The Michigan Democrat who will head the House Energy and Commerce Committee next year previewed his energy priorities: cleaner cars powered by diesel and electricity, storing waste from U.S. nuclear reactors and probing offshore federal lease deals.
Rep. John Dingell, who has been a U.S. lawmaker since 1955, also gave a strong indication of what he did not plan to do: raise fuel-efficiency standards for U.S. automobiles.
Democrats regained control of the House in Tuesday’s election and Dingell is set to take the gavel of the House Energy Committee from Texas Republican Rep. Joe Barton.
As chairman, Dingell will hold the reins of a committee that writes the lion’s share of energy legislation considered by House lawmakers, and holds wide powers to probe corporate America.
Disinclined on mileage changes
Dingell, whose home district includes Detroit’s big three automakers -- Ford Motor Co., General Motors Corp. and Chrysler Group -- downplayed the need for boosting U.S. fuel economy rules.
“I’m not sure that there’s any urgent needs for us to address those questions,” Dingell told CNBC in an interview.
Environmental groups have lobbied for doubling fuel-efficiency standards, and some Democrats are on board with that idea.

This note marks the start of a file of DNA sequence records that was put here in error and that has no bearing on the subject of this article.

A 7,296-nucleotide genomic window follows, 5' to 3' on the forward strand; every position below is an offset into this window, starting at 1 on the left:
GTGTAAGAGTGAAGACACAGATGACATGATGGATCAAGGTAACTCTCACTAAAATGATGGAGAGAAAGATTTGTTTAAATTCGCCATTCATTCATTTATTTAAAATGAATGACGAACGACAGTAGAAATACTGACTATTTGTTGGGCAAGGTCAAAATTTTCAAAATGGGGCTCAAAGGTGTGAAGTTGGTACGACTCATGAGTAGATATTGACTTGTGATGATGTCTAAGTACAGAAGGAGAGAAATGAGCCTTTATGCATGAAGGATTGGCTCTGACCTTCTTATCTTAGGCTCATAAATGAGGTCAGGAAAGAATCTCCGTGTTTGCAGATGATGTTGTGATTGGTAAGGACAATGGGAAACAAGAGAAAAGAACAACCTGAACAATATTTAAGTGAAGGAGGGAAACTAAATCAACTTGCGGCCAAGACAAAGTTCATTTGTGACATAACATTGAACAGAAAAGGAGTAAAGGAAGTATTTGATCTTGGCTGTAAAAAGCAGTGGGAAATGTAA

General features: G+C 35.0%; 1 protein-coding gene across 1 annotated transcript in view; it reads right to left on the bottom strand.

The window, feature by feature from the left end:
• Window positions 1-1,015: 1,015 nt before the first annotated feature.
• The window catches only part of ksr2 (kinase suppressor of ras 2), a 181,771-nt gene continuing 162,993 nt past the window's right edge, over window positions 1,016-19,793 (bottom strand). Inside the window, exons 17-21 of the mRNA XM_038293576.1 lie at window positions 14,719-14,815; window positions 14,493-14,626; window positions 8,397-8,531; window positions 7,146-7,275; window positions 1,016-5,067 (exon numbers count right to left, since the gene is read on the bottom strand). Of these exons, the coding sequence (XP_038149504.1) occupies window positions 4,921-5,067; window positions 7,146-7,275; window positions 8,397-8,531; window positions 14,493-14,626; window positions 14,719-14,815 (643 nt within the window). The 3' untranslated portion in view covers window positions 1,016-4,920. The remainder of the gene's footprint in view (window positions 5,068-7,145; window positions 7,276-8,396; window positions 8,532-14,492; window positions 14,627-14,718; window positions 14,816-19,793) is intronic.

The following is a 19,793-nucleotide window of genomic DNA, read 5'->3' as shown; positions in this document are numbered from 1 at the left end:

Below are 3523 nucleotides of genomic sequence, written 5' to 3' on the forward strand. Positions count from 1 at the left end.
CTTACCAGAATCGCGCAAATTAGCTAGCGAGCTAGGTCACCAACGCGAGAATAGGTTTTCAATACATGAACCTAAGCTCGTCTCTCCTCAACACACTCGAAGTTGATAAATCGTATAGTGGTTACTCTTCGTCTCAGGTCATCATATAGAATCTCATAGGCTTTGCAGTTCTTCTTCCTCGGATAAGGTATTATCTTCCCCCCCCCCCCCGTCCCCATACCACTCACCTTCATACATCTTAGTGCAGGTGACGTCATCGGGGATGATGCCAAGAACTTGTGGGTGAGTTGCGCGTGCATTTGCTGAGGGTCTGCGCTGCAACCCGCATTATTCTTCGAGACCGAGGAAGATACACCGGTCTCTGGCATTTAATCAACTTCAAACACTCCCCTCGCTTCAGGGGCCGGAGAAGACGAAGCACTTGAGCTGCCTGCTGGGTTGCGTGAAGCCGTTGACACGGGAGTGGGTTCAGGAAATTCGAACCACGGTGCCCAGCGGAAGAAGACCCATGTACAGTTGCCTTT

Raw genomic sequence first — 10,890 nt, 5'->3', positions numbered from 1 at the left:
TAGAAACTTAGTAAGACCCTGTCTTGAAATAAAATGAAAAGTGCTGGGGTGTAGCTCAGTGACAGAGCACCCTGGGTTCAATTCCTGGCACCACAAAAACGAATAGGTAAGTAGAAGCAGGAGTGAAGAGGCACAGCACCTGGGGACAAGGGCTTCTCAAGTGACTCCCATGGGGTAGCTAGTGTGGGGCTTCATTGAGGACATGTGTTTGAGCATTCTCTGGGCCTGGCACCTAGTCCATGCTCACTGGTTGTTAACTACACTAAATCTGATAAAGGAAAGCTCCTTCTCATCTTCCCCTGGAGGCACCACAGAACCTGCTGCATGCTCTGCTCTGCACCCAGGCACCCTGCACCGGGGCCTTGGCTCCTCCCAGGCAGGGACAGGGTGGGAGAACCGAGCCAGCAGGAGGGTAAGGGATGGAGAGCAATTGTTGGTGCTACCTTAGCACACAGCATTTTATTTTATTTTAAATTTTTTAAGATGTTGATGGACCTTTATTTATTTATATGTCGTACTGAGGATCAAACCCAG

Dingell told reporters that any rule changes should weigh ”the needs, the costs, the technological ability and the economic ability of industry and the market to absorb these changes.”
The U.S. transportation sector accounts for about half the nation’s daily oil needs of about 20 million barrels.
New U.S. vehicles are the fastest and heaviest in three decades, with the fleet’s fuel efficiency no better than the figure for 1994 -- about 21 miles per gallon -- according to government figures.
However, Dingell said Congress should approve more incentives for U.S. automakers to retool cars to burn alternative fuels like ethanol and clean-burning diesel, and to make more cars that rely on electricity rather than fossil fuel.
Nuclear power 'promising'
Dingell also spoke favorably of boosting electricity produced from nuclear reactors, and called on Congress to solve the problem of where utilities can store spent nuclear fuel, which is piling up at 131 sites in 39 states while the fate of an underground repository in Nevada remains uncertain.
Dingell called nuclear energy “one of the most promising and necessary courses that we can take in terms of weaning ourselves off foreign oil.”
Dingell said Congress also needs to re-examine faulty drilling leases the government signed with energy companies in the late 1990s that so far have cost the government almost $2 billion in lost royalties.
“If you lift the lid on that you will probably find some bad smells on leasing very specifically,” Dingell said.
In those disputed leases, the Interior Department forgot to include language that would have ended a waiver of royalties when oil and gas prices reached high levels.
Without the price threshold provision in the contracts to limit the royalty break, the government could lose up to $10 billion in royalties over the life of the drilling leases.